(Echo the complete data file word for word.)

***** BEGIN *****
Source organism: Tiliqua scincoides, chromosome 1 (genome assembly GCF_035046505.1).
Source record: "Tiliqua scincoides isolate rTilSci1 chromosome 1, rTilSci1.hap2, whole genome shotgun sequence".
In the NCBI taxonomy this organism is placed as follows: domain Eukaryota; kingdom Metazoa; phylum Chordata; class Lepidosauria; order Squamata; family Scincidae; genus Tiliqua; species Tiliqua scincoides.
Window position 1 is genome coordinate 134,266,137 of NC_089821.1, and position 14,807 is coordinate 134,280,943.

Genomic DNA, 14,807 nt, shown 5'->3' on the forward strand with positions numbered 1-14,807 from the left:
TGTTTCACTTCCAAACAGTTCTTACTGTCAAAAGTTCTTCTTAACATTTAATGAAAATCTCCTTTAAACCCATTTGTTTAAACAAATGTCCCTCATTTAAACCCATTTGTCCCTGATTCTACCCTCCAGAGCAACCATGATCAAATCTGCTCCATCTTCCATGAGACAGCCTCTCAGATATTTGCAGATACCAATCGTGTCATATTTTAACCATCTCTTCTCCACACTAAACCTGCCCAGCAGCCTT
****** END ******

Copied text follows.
Source organism: Tiliqua scincoides, chromosome 1 (genome assembly GCF_035046505.1).
Source record: "Tiliqua scincoides isolate rTilSci1 chromosome 1, rTilSci1.hap2, whole genome shotgun sequence".
In the NCBI taxonomy this organism is placed as follows: domain Eukaryota; kingdom Metazoa; phylum Chordata; class Lepidosauria; order Squamata; family Scincidae; genus Tiliqua; species Tiliqua scincoides.
Window position 1 is genome coordinate 134,266,137 of NC_089821.1, and position 14,807 is coordinate 134,280,943.

Genomic DNA, 14,807 nt, shown 5'->3' on the forward strand with positions numbered 1-14,807 from the left:
TGTTTCACTTCCAAACAGTTCTTACTGTCAAAAGTTCTTCTTAACATTTAATGAAAATCTCCTTTAAACCCATTTGTTTAAACAAATGTCCCTCATTTAAACCCATTTGTCCCTGATTCTACCCTCCAGAGCAACCATGATCAAATCTGCTCCATCTTCCATGAGACAGCCTCTCAGATATTTGCAGATACCAATCGTGTCATATTTTAACCATCTCTTCTCCACACTAAACCTGCCCAGCAGCCTT